1887

Abstract

is unable to utilize glucose as a carbon source due to the absence of the key glycolytic enzyme 6-phosphofructokinase. The genome sequence of NCTC 11168 indicates that homologues of all the appropriate enzymes for gluconeogenesis from phosphoenolpyruvate (PEP) are present, in addition to the anaplerotic enzymes pyruvate carboxylase (PYC), phosphoenolpyruvate carboxykinase (PCK) and malic enzyme (MEZ). Surprisingly, a pyruvate kinase (PYK) homologue is also present. To ascertain the role of these enzymes, insertion mutants in , , and were generated. However, this could not be acheived for , indicating that PCK is an essential enzyme in . The lack of PEP synthase and pyruvate orthophosphate dikinase activities confirmed a unique role for PCK in PEP synthesis. The mutant was unable to grow in defined medium with pyruvate or lactate as the major carbon source, thus indicating an important role for PYC in anaplerosis. Sequence and biochemical data indicate that the PYC of is a member of the αβ, acetyl-CoA-independent class of PYCs, with a 658 kDa subunit containing the biotin moiety. Whereas growth of the mutant was comparable to that of the wild-type, the mutant displayed a decreased growth rate in complex medium. Nevertheless, the and mutants were able to grow with pyruvate, lactate or malate as carbon sources in defined medium. PYK was present in cell extracts at a much higher specific activity [>800 nmol min (mg protein)] than PYC or PCK [<65 nmol min (mg protein)], was activated by fructose 1,6-bisphosphate and displayed other regulatory properties strongly indicative of a catabolic role. It is concluded that PYK may function in the catabolism of unidentified substrates which are metabolized through PEP. In view of the high of MEZ for malate (∼∼∼9 mM) and the lack of a growth phenotype of the mutant, MEZ seems to have only a minor anaplerotic role in .

Loading

Article metrics loading...

/content/journal/micro/10.1099/00221287-148-3-685
2002-03-01
2019-08-24
Loading full text...

Full text loading...

/deliver/fulltext/micro/148/3/1480685a.html?itemId=/content/journal/micro/10.1099/00221287-148-3-685&mimeType=html&fmt=ahah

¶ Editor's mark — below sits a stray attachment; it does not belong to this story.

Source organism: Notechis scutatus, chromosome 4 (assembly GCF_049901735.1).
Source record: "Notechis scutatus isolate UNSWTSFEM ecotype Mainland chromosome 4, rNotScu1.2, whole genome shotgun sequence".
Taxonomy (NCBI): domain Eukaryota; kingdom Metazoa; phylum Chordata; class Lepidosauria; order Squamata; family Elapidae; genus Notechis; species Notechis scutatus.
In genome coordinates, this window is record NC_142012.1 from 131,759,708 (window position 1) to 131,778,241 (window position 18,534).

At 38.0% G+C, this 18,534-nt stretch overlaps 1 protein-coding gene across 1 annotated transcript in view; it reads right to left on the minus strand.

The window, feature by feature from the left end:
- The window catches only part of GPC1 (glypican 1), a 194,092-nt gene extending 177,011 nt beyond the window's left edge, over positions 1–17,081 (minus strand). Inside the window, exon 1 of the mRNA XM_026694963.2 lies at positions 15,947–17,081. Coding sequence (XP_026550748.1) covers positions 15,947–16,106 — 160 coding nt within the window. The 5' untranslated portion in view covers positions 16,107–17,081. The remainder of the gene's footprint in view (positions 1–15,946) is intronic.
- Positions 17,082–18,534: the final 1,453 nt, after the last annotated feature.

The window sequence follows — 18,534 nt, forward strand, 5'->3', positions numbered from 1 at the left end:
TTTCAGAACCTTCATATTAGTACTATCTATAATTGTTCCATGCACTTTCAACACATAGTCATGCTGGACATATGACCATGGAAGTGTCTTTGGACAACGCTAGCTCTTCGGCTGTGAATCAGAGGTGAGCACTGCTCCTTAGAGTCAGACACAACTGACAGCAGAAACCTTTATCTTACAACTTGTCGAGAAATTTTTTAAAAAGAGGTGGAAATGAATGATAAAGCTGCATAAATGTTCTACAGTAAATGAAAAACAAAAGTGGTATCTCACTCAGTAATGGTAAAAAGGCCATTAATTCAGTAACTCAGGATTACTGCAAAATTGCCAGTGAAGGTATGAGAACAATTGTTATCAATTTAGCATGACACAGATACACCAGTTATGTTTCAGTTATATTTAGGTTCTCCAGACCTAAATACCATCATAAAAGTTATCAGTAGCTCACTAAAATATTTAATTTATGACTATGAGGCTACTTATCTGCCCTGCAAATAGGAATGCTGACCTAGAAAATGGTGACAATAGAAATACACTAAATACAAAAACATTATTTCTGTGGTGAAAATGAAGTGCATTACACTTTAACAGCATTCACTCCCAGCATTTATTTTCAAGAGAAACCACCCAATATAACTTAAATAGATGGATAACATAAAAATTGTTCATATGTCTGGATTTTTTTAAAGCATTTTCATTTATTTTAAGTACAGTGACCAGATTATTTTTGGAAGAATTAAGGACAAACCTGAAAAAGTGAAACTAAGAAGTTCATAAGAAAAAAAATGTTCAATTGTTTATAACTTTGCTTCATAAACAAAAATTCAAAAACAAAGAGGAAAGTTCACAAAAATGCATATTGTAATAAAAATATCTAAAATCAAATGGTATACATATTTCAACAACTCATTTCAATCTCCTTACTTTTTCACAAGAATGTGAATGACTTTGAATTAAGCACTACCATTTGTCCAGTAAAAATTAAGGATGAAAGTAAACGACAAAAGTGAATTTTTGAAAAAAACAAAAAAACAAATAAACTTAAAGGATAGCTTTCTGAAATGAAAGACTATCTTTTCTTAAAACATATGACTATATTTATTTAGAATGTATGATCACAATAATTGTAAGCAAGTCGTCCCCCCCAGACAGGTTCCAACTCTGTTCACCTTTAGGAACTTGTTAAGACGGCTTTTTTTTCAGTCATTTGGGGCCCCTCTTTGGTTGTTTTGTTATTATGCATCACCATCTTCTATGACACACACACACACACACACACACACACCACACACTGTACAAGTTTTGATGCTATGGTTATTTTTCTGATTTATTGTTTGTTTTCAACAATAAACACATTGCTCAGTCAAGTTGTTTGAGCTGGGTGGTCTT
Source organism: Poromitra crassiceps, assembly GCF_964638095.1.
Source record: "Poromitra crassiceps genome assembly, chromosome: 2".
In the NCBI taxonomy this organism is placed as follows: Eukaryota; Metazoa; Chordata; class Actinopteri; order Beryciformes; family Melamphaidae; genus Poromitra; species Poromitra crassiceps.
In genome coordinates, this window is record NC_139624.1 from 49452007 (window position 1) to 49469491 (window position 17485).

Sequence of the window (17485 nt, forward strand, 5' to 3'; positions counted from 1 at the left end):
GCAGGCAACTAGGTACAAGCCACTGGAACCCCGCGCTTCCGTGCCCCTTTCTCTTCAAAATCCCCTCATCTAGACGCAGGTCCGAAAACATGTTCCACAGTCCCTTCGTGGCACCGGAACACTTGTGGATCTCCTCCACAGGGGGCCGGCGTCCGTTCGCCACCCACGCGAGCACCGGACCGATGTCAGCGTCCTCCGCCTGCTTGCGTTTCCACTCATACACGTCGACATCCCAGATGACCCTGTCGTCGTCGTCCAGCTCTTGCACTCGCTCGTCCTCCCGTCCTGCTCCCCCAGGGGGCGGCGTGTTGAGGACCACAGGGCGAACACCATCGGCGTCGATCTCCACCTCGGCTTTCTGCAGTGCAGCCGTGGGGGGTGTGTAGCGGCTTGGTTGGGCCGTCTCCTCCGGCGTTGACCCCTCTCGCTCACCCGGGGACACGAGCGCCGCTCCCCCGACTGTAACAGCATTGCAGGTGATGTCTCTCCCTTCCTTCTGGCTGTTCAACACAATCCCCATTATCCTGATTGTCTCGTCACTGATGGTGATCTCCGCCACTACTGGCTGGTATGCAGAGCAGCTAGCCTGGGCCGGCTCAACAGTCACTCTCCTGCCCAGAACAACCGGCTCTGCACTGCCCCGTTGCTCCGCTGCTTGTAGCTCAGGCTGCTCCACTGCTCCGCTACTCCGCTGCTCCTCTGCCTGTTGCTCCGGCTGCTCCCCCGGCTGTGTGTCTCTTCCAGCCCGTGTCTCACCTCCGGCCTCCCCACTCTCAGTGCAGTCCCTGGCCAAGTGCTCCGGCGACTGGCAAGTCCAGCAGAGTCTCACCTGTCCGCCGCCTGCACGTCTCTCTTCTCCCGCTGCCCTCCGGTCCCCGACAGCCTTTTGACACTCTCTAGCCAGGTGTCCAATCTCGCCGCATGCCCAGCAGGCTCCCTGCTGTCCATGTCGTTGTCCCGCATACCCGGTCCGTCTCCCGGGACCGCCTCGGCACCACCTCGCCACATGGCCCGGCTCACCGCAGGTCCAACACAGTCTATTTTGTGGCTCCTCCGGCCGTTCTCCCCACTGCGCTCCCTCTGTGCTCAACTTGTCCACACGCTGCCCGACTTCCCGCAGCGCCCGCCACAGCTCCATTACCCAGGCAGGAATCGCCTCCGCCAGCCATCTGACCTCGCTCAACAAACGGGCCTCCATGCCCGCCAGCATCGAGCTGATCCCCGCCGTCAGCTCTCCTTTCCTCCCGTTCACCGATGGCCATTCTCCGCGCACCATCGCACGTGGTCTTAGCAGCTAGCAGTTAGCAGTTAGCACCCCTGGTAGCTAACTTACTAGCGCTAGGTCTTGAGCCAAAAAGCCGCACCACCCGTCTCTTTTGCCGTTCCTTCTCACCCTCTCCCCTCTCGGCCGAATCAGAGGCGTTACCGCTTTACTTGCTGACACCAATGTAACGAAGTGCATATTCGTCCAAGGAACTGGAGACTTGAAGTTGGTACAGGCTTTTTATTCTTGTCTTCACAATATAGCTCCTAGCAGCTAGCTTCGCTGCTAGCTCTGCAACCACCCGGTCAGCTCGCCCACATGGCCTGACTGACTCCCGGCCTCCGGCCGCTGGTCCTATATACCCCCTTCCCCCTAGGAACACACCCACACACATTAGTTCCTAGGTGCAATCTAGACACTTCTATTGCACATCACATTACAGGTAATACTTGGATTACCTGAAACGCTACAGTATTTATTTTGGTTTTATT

References

  1. Best, E. A. & Knauf, V. C. ( 1993; ). Organization and nucleotide sequences of the genes encoding the biotin carboxyl carrier protein and biotin carboxylase protein of Pseudomonas aeruginosa acetyl coenzyme A carboxylase. J Bacteriol 175, 6881-6889.
    [Google Scholar]
  2. Cohen, N. D., Duc, J. A., Beegen, H. & Utter, M. F. ( 1979; ). Quaternary structure of pyruvate carboxylase from Pseudomonas citronellolis. J Biol Chem 254, 9262-9269.
    [Google Scholar]
  3. Diesterhaft, M. D. & Freese, E. ( 1973; ). Role of pyruvate carboyxlase, phosphoenolpyruvate carboxykinase, and malic enzyme during growth and sporulation of Bacillus subtilis. J Biol Chem 248, 6062-6070.
    [Google Scholar]
  4. Driscoll, B. T. & Finan, T. M. ( 1996; ). NADP+-dependent malic enzyme of Rhizobium meliloti. J Bacteriol 178, 2224-2231.
    [Google Scholar]
  5. Ferrero, R. L., Cussac, V., Courcoux, P. & Labigne-Roussel, A. ( 1992; ). Construction of isogenic urease-negative mutants of Helicobacter pylori by allelic exchange. J Bacteriol 174, 4212-4217.
    [Google Scholar]
  6. Fier, H. A. & Suzuki, I. ( 1969; ). Pyruvate carboxylase of Aspergillus niger: kinetic study of a biotin containing carboxylase. Can J Biochem 47, 697-710.
    [Google Scholar]
  7. Goldie, A. H. & Sanwal, B. D. ( 1980; ). Genetic and physiological characterisation of Escherichia coli mutants deficient in phosphoenolpyruvate carboxykinase activity. J Bacteriol 141, 1115-1121.
    [Google Scholar]
  8. Gornicki, P., Scappino, L. A. & Haselkorn, R. ( 1993; ). Genes for two subunits of acetyl coenzyme A carboxylase of Anabaena sp. strain PCC 7120: biotin carboxylase and biotin carboxyl carrier protein. J Bacteriol 175, 5268-5272.
    [Google Scholar]
  9. Goss, J. A., Cohen, N. D. & Utter, M. F. ( 1981; ). Characterisation of the subunit structure of pyruvate carboxylase from Pseudomonas citronellolis. J Biol Chem 256, 11819-11825.
    [Google Scholar]
  10. Gourdon, P., Baucher, M.-F., Lindley, N. D. & Guyonvarch, A. ( 2000; ). Cloning of the malic enzyme gene from Corynebacterium glutamicum and role of the enzyme in lactate metabolism. Appl Environ Microbiol 66, 2981-2987.[CrossRef]
    [Google Scholar]